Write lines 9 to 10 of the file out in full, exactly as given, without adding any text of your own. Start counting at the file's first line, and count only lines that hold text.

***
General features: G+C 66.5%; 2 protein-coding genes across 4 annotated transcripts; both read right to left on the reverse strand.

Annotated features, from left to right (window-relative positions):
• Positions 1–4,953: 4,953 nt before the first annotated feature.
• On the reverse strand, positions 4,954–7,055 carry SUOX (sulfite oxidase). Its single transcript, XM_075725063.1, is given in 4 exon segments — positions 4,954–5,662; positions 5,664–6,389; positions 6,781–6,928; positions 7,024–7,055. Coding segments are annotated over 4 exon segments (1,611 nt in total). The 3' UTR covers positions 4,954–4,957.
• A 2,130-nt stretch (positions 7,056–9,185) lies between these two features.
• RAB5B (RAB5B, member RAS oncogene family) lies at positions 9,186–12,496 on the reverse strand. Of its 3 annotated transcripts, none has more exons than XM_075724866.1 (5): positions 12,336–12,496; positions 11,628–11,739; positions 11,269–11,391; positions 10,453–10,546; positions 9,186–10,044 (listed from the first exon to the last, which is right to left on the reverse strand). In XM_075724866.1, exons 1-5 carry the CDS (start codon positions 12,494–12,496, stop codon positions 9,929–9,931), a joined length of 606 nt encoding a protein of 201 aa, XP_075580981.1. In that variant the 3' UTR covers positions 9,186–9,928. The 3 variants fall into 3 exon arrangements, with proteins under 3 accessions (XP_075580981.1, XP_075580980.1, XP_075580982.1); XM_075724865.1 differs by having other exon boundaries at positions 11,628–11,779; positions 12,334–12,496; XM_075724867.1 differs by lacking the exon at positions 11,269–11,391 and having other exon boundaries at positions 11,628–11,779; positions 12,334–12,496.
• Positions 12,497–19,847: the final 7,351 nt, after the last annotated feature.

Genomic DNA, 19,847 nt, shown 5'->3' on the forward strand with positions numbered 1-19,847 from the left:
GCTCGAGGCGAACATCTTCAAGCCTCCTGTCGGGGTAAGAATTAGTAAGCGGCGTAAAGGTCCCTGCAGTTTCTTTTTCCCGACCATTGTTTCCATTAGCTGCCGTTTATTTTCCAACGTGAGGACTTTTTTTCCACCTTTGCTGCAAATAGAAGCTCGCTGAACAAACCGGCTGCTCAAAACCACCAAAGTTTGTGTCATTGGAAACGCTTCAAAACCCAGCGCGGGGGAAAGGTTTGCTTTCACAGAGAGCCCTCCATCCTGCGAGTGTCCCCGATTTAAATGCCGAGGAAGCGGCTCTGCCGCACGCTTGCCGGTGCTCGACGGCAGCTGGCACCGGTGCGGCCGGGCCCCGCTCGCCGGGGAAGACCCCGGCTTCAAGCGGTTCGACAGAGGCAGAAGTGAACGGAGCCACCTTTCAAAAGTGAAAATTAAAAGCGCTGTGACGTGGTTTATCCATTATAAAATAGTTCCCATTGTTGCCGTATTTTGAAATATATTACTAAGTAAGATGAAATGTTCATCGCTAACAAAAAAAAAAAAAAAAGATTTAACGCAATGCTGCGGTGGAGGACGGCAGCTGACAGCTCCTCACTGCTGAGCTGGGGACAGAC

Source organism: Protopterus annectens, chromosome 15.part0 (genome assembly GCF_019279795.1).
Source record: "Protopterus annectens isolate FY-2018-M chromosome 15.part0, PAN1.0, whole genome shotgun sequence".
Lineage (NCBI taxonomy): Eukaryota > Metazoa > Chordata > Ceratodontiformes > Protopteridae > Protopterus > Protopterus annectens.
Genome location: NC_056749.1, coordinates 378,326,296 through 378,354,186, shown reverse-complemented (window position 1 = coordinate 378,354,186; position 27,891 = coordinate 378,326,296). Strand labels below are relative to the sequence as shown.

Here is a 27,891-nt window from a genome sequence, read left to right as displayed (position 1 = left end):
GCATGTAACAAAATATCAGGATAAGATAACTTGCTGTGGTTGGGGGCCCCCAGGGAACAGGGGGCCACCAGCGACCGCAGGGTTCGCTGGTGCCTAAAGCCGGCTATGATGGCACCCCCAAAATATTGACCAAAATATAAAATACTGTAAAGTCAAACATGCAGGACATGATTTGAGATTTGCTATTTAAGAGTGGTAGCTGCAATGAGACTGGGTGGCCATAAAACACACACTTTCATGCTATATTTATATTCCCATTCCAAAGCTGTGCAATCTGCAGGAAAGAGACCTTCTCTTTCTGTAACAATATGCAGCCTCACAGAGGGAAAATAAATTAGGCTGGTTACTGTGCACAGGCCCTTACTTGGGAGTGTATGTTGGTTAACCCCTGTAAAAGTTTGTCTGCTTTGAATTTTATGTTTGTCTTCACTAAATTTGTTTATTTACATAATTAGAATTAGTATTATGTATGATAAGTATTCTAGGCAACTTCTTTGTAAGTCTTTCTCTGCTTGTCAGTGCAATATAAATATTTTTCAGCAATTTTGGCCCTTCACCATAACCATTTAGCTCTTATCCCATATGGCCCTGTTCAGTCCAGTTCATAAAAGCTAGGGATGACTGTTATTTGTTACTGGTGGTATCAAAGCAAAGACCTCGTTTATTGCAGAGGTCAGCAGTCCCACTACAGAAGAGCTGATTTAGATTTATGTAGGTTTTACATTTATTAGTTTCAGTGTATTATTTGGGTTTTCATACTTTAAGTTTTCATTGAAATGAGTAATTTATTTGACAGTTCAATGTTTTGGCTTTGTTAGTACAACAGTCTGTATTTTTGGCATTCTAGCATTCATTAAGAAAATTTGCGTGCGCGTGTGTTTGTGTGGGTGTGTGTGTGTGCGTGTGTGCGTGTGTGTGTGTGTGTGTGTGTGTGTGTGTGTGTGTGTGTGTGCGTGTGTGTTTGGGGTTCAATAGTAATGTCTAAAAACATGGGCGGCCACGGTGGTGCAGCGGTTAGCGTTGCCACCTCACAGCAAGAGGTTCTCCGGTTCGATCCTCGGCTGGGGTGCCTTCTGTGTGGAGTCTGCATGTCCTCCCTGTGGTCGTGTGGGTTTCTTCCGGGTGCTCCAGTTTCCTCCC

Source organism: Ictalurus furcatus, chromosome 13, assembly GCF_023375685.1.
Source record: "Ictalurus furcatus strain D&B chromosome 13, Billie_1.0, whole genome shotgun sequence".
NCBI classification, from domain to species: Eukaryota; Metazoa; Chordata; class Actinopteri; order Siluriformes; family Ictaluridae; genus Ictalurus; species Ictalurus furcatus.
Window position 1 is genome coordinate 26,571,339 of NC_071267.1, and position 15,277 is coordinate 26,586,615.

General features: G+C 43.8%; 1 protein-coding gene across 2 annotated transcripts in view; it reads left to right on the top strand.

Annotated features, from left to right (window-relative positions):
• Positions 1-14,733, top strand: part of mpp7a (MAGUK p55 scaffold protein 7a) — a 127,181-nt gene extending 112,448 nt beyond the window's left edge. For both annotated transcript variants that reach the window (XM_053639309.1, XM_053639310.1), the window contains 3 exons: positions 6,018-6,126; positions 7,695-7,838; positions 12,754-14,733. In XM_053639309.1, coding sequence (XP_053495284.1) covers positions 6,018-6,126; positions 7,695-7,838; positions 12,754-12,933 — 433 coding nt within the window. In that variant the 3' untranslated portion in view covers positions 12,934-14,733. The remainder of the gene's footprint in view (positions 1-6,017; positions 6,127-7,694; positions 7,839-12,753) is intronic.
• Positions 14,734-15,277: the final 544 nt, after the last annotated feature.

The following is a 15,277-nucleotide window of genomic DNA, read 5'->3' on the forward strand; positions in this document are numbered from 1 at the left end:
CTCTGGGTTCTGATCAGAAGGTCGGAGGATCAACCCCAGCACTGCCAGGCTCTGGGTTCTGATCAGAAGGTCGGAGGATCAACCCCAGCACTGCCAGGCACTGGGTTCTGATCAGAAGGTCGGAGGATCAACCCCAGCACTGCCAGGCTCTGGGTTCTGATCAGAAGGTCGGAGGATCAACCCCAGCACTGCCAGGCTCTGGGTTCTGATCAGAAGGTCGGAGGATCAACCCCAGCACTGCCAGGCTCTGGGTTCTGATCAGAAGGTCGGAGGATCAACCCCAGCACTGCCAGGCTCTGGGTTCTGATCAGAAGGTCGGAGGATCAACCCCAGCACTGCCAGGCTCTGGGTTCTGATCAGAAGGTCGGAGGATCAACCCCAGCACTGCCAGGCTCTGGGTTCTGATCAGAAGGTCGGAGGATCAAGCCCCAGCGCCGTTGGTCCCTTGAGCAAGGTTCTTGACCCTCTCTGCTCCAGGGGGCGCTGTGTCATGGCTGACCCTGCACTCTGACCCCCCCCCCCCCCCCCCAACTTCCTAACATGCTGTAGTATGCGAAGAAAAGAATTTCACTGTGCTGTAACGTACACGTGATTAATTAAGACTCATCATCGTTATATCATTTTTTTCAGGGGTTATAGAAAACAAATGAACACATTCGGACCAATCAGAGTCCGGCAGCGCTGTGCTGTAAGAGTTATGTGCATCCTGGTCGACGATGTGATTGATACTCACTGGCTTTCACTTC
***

GCTCGAGGCGAACATCTTCAAGCCTCCTGTCGGGGTAAGAATTAGTAAGCGGCGTAAAGGTCCCTGCAGTTTCTTTTTCCCGACCATTGTTTCCATTAGCTGCCGTTTATTTTCCAACGTGAGGACTTTTTTTCCACCTTTGCTGCAAATAGAAGCTCGCTGAACAAACCGGCTGCTCAAAACCACCAAAGTTTGTGTCATTGGAAACGCTTCAAAACCCAGCGCGGGGGAAAGGTTTGCTTTCACAGAGAGCCCTCCATCCTGCGAGTGTCCCCGATTTAAATGCCGAGGAAGCGGCTCTGCCGCACGCTTGCCGGTGCTCGACGGCAGCTGGCACCGGTGCGGCCGGGCCCCGCTCGCCGGGGAAGACCCCGGCTTCAAGCGGTTCGACAGAGGCAGAAGTGAACGGAGCCACCTTTCAAAAGTGAAAATTAAAAGCGCTGTGACGTGGTTTATCCATTATAAAATAGTTCCCATTGTTGCCGTATTTTGAAATATATTACTAAGTAAGATGAAATGTTCATCGCTAACAAAAAAAAAAAAAAAAGATTTAACGCAATGCTGCGGTGGAGGACGGCAGCTGACAGCTCCTCACTGCTGAGCTGGGGACAGAC

Source organism: Protopterus annectens, chromosome 15.part0 (genome assembly GCF_019279795.1).